The wedding had been planned for June with 130 people on the original invite list. Due to the pandemic, the wedding was delayed and the invite list pared down to 14 people.

Eight were family members of Jeremy, the groom, and six were family members of Cierra, the bride, including Greta and me and Grandma Jo from Utah. That was it, no friends or outsiders.

The officiant was Marc, a friend of Chad, Cierra’s brother. Marc was perfect. He smiled a lot, and you could hear him saying to the couple, “Turn right, turn left, join hands,” that sort of thing. The couple wrote their own ceremony, which included several ribbons being tied loosely around their wrists by Marc, each ribbon representing a vow.

Officiant Mark wrapping the vow ribbons around the wrists

Then, the couple pulled on separate ends of the ribbons. The result: presto, a perfect knot. Very clever.

Besides Cierra and Jeremy, Nya the ring bearer was the coolest aspect of the ceremony. Nya is the couple’s Alaskan Husky. That’s right, a dog with one blue eye and one brown eye. Below are Jeremy and Tina tying the wedding rings to Nya’s collar,

Nya getting “ringed up” before the ceremony

And when it was time, Nya was summoned to the altar, Jeremy knelt down and removed the rings.

              Nya seemed bored; her eyes were closed at the altar

All of the women in attendance received a white rose. Here is Greta, holding her rose with her face shield on.

Greta with face shield and white rose

After the ceremony, Nya was eyeing an appetizer in Greta’s hand, he had a look on his face that seemed to say, “Don’t I at least get at a treat for being the ring bearer?” Gorgeous dog.

Don’t I get a nibble?

The father of the bride, Tod, made appropriate toasts at the dinner table, which was located outside with an incredible view of the hills and avocado groves in the distance. The 14 guests were served dinner and then the cake was cut.

At about 8:30 p.m., Greta and I headed out, arriving at home in an hour, enjoying a much-less-stressful trip back; It had been the nicest day of 2020 for us.

Are these pandemic online dating sites for real?

By Columnist Tom P Blake

 On Life and Love After 50 eNewsletter – October 9, 2020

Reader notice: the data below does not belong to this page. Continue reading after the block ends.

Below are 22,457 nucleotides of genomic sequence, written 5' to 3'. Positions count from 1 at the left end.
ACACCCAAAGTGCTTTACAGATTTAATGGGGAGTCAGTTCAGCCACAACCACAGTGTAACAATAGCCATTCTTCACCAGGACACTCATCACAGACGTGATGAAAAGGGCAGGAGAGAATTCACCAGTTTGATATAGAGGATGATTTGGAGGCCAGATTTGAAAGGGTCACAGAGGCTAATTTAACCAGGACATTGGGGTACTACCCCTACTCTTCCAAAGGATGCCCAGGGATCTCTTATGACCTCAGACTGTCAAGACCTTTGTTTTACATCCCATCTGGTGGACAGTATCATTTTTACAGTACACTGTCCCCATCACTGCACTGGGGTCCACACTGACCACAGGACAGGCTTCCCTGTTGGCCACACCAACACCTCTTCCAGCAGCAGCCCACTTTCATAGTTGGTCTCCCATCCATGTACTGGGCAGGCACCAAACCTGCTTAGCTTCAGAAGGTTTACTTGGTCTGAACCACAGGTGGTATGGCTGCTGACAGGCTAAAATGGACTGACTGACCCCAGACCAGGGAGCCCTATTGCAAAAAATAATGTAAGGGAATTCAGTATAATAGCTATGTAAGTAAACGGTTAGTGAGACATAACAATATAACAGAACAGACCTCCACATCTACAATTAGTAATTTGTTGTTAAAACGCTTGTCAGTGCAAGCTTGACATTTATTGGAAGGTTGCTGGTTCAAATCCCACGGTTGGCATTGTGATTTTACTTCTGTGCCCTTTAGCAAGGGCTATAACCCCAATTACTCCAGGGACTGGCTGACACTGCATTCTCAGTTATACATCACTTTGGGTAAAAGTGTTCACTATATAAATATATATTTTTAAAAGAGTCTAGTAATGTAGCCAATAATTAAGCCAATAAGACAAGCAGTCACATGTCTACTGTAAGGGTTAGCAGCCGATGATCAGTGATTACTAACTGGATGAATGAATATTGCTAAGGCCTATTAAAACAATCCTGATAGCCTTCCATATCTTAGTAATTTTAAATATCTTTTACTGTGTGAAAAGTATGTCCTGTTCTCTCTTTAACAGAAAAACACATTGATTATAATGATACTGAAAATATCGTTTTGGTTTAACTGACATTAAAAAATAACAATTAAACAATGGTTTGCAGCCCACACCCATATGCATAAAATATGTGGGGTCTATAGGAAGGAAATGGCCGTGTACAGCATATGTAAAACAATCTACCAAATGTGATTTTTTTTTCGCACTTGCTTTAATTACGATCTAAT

Pandemic Online dating sites and new terminology

Not long after COVID-19 arrived, emails started arriving in my inbox promoting pandemic-related dating information. New online dating sites, new dating terms, and endless offers of interviews with dating and relationship experts became the “new norm.”

On July 15, I started saving those emails in a file, thinking it would be fun someday to share some of their unusual content. I decided this was the week to do that and selected 13 of those emails.

While reading the list of 13 items, please keep in mind three things:

(1) Most emails didn’t disclose the age groups they are targeting. From the content, I’m guessing most are for people ages 20 to 50.

(2) I understand companies trying to make a living during this pandemic, but wow, some were grasping at straws. The quotation marks are theirs.

(3) I am not recommending any of these sites, just sharing info they sent.

Here are the 13 sites I singled out:


“Life for couples is about to get a lot easier, and a lot more exciting, with the release of Cobble, a new decision-making app to answer the age-old question ‘What are we doing tonight?’

“Couples independently swipe (right for yes, left for no) on our curated date night content. When both people in a relationship swipe right, it’s a match! Then we make it easy to follow through: make reservations, buy tickets, order in, chat, and more. Since we launched 10 days ago, there have been over 60K swipes!

“Cobble is…sexy. If ever there was a time to explore your partner’s desires, it’s now. From curious to kink, Cobble can help couples keep the spice in the relationship when they match on tips, tricks, toys, positions…”


“COVID-19 created a surge in online dating and video dates over the past few months, but the process is still the same. People make profiles, find a few non-embarrassing photos, and then endlessly swipe away, hoping for a match. But what if there was a better way to find the one?

“Pokerface is a social gambling/poker app that features live video chat during games, has a new feature that is revamping how singles find love.

Say Allo

“This week Say Allo, the ‘smart’ dating app announces the launch of live, virtual speed dating to better serve singles while ‘dating during quarantine.’ After seeing a 350% increase in video dates sessions across its nearly 100,000 users throughout the US and Canada, this innovative feature offers users a smarter solution to video dating. Say Allo will be hosting its first ‘live’ video speed dating event…”


“We know all about ‘booty calls,’ ‘friends with benefits’ and ‘it’s complicated,’ but situationships seem to be the new norm in the time of dating exploration, casualty and noncommittal relationships. Situationships are like playing house in a romantic relationship, but without any real consistency, dependency or reliability.”

Quarantine Breakup(s) (a new dating breakup term)

“Relationship experts are reporting they are seeing an increase in relationship breakups AKA Quarantine Breakups; a prime example is the never-ending list of recent celebrity splits.

Tom’s comment: Oh my, another new dating term! Like breadcrumbing, ghosting, LAT, now it’s Quarantine Breakups (QB for short). Here’s how QB might be used in context: “I was in a LAT, got ghosted, and now it’s a QB.”

Whistle Out

Niche dating apps, which are designed to make matches between people who share a specific interest or experience have completely taken off this year, with more than 1,500 new dating sites across the US.

“Check out the report of each state’s favorite niche dating app in 2020 on”

20 dating

“20 dating is the brand new, world-first Extreme Age Gap dating site where singles are only paired with people with a 20-year-or-more age gap. ‘Members cannot even see / message/search anyone within 20 years,’ says David Minns, the serial dating entrepreneur who created other niche sites such as Dinky One, Butterfly, and Lisa 50.”